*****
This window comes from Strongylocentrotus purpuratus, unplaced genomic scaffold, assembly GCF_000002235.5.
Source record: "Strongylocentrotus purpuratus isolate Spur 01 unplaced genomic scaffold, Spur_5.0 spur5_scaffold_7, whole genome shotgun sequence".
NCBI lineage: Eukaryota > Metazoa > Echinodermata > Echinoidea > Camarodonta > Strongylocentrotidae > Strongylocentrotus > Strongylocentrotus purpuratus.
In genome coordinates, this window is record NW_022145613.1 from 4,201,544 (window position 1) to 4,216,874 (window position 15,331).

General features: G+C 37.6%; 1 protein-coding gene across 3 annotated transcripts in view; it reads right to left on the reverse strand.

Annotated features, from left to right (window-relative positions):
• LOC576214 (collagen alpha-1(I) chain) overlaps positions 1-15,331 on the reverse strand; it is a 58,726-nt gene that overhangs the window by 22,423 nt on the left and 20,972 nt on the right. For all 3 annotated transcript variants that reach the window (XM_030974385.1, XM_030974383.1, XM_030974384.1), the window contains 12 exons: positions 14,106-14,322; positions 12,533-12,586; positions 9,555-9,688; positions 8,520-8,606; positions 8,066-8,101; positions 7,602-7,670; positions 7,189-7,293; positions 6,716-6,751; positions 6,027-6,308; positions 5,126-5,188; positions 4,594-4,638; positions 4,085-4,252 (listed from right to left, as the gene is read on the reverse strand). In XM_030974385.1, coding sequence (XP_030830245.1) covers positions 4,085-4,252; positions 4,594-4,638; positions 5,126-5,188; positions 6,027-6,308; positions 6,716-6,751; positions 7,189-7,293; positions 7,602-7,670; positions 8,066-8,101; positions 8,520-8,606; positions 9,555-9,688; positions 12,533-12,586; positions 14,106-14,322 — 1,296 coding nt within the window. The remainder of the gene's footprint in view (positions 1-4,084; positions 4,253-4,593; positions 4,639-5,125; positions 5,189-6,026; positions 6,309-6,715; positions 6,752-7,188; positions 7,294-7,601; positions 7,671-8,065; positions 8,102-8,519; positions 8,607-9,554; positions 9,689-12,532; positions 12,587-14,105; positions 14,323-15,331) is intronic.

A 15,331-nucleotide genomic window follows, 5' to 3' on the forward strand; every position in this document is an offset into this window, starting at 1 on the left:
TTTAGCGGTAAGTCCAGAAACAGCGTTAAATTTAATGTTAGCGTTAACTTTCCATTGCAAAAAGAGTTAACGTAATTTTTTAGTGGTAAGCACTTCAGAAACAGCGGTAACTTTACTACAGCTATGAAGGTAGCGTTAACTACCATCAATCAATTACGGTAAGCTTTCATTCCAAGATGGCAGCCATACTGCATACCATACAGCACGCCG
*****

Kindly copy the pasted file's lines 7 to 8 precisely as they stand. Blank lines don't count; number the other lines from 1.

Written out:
• LOC576214 (collagen alpha-1(I) chain) overlaps positions 1-15,331 on the reverse strand; it is a 58,726-nt gene that overhangs the window by 22,423 nt on the left and 20,972 nt on the right. For all 3 annotated transcript variants that reach the window (XM_030974385.1, XM_030974383.1, XM_030974384.1), the window contains 12 exons: positions 14,106-14,322; positions 12,533-12,586; positions 9,555-9,688; positions 8,520-8,606; positions 8,066-8,101; positions 7,602-7,670; positions 7,189-7,293; positions 6,716-6,751; positions 6,027-6,308; positions 5,126-5,188; positions 4,594-4,638; positions 4,085-4,252 (listed from right to left, as the gene is read on the reverse strand). In XM_030974385.1, coding sequence (XP_030830245.1) covers positions 4,085-4,252; positions 4,594-4,638; positions 5,126-5,188; positions 6,027-6,308; positions 6,716-6,751; positions 7,189-7,293; positions 7,602-7,670; positions 8,066-8,101; positions 8,520-8,606; positions 9,555-9,688; positions 12,533-12,586; positions 14,106-14,322 — 1,296 coding nt within the window. The remainder of the gene's footprint in view (positions 1-4,084; positions 4,253-4,593; positions 4,639-5,125; positions 5,189-6,026; positions 6,309-6,715; positions 6,752-7,188; positions 7,294-7,601; positions 7,671-8,065; positions 8,102-8,519; positions 8,607-9,554; positions 9,689-12,532; positions 12,587-14,105; positions 14,323-15,331) is intronic.

A 15,331-nucleotide genomic window follows, 5' to 3' on the forward strand; every position in this document is an offset into this window, starting at 1 on the left: